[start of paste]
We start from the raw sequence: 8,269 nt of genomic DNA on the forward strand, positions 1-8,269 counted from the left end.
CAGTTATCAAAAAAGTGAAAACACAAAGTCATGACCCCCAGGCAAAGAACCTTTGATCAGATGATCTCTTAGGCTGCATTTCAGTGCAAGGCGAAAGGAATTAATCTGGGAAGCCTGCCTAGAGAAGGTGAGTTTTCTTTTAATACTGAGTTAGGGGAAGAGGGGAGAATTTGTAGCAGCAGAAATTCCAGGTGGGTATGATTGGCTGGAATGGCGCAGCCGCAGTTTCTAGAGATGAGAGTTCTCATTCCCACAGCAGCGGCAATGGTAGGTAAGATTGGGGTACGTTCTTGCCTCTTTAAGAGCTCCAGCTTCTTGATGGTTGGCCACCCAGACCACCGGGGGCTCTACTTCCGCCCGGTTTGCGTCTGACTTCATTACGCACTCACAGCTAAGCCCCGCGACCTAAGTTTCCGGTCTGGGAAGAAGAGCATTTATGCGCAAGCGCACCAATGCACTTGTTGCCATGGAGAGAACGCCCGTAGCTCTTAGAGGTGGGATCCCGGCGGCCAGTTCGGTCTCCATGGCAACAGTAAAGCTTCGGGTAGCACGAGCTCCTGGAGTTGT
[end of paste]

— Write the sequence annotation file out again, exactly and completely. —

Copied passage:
We start from the raw sequence: 8,269 nt of genomic DNA on the forward strand, positions 1-8,269 counted from the left end.
CAGTTATCAAAAAAGTGAAAACACAAAGTCATGACCCCCAGGCAAAGAACCTTTGATCAGATGATCTCTTAGGCTGCATTTCAGTGCAAGGCGAAAGGAATTAATCTGGGAAGCCTGCCTAGAGAAGGTGAGTTTTCTTTTAATACTGAGTTAGGGGAAGAGGGGAGAATTTGTAGCAGCAGAAATTCCAGGTGGGTATGATTGGCTGGAATGGCGCAGCCGCAGTTTCTAGAGATGAGAGTTCTCATTCCCACAGCAGCGGCAATGGTAGGTAAGATTGGGGTACGTTCTTGCCTCTTTAAGAGCTCCAGCTTCTTGATGGTTGGCCACCCAGACCACCGGGGGCTCTACTTCCGCCCGGTTTGCGTCTGACTTCATTACGCACTCACAGCTAAGCCCCGCGACCTAAGTTTCCGGTCTGGGAAGAAGAGCATTTATGCGCAAGCGCACCAATGCACTTGTTGCCATGGAGAGAACGCCCGTAGCTCTTAGAGGTGGGATCCCGGCGGCCAGTTCGGTCTCCATGGCAACAGTAAAGCTTCGGGTAGCACGAGCTCCTGGAGTTGT